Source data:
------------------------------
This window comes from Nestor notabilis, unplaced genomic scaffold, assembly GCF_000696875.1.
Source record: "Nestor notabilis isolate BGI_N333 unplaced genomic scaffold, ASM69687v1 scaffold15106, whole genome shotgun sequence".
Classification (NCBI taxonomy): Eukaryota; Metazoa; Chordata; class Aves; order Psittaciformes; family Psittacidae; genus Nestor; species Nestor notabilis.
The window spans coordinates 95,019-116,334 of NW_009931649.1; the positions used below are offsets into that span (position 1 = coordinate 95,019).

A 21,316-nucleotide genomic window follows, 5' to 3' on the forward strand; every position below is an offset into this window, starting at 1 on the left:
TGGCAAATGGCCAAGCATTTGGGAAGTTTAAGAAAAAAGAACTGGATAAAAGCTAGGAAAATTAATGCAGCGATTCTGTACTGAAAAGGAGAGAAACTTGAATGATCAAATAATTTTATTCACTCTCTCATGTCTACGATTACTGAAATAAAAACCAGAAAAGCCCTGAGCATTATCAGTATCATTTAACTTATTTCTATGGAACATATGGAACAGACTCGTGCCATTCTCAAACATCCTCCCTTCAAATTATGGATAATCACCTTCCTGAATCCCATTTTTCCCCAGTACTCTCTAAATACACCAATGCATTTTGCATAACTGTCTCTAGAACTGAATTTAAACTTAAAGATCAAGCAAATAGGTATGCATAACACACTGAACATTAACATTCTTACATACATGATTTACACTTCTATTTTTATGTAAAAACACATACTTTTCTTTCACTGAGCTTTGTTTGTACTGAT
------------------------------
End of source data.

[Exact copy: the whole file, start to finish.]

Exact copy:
This window comes from Nestor notabilis, unplaced genomic scaffold, assembly GCF_000696875.1.
Source record: "Nestor notabilis isolate BGI_N333 unplaced genomic scaffold, ASM69687v1 scaffold15106, whole genome shotgun sequence".
Classification (NCBI taxonomy): Eukaryota; Metazoa; Chordata; class Aves; order Psittaciformes; family Psittacidae; genus Nestor; species Nestor notabilis.
The window spans coordinates 95,019-116,334 of NW_009931649.1; the positions used below are offsets into that span (position 1 = coordinate 95,019).

A 21,316-nucleotide genomic window follows, 5' to 3' on the forward strand; every position below is an offset into this window, starting at 1 on the left:
TGGCAAATGGCCAAGCATTTGGGAAGTTTAAGAAAAAAGAACTGGATAAAAGCTAGGAAAATTAATGCAGCGATTCTGTACTGAAAAGGAGAGAAACTTGAATGATCAAATAATTTTATTCACTCTCTCATGTCTACGATTACTGAAATAAAAACCAGAAAAGCCCTGAGCATTATCAGTATCATTTAACTTATTTCTATGGAACATATGGAACAGACTCGTGCCATTCTCAAACATCCTCCCTTCAAATTATGGATAATCACCTTCCTGAATCCCATTTTTCCCCAGTACTCTCTAAATACACCAATGCATTTTGCATAACTGTCTCTAGAACTGAATTTAAACTTAAAGATCAAGCAAATAGGTATGCATAACACACTGAACATTAACATTCTTACATACATGATTTACACTTCTATTTTTATGTAAAAACACATACTTTTCTTTCACTGAGCTTTGTTTGTACTGAT